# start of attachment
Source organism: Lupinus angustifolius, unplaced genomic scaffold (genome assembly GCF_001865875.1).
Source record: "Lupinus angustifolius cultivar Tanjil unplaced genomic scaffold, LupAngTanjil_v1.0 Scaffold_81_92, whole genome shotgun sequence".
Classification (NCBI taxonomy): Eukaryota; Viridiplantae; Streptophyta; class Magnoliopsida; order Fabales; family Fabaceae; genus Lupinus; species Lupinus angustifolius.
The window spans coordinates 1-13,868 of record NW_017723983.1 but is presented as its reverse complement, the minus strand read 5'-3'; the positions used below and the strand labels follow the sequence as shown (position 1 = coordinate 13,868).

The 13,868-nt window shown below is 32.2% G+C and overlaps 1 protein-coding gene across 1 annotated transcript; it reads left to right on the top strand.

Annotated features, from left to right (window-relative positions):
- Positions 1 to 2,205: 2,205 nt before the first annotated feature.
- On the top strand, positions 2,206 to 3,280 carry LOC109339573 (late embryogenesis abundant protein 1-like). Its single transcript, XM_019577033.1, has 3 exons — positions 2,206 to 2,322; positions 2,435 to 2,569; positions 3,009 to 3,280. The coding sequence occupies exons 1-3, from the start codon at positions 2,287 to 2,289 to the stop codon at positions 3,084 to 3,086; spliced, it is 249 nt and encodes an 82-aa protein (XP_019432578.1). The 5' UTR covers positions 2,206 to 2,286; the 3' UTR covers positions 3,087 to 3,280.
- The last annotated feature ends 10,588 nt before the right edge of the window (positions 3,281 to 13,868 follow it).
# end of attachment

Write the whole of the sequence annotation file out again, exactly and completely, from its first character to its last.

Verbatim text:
Source organism: Lupinus angustifolius, unplaced genomic scaffold (genome assembly GCF_001865875.1).
Source record: "Lupinus angustifolius cultivar Tanjil unplaced genomic scaffold, LupAngTanjil_v1.0 Scaffold_81_92, whole genome shotgun sequence".
Classification (NCBI taxonomy): Eukaryota; Viridiplantae; Streptophyta; class Magnoliopsida; order Fabales; family Fabaceae; genus Lupinus; species Lupinus angustifolius.
The window spans coordinates 1-13,868 of record NW_017723983.1 but is presented as its reverse complement, the minus strand read 5'-3'; the positions used below and the strand labels follow the sequence as shown (position 1 = coordinate 13,868).

The 13,868-nt window shown below is 32.2% G+C and overlaps 1 protein-coding gene across 1 annotated transcript; it reads left to right on the top strand.

Annotated features, from left to right (window-relative positions):
- Positions 1 to 2,205: 2,205 nt before the first annotated feature.
- On the top strand, positions 2,206 to 3,280 carry LOC109339573 (late embryogenesis abundant protein 1-like). Its single transcript, XM_019577033.1, has 3 exons — positions 2,206 to 2,322; positions 2,435 to 2,569; positions 3,009 to 3,280. The coding sequence occupies exons 1-3, from the start codon at positions 2,287 to 2,289 to the stop codon at positions 3,084 to 3,086; spliced, it is 249 nt and encodes an 82-aa protein (XP_019432578.1). The 5' UTR covers positions 2,206 to 2,286; the 3' UTR covers positions 3,087 to 3,280.
- The last annotated feature ends 10,588 nt before the right edge of the window (positions 3,281 to 13,868 follow it).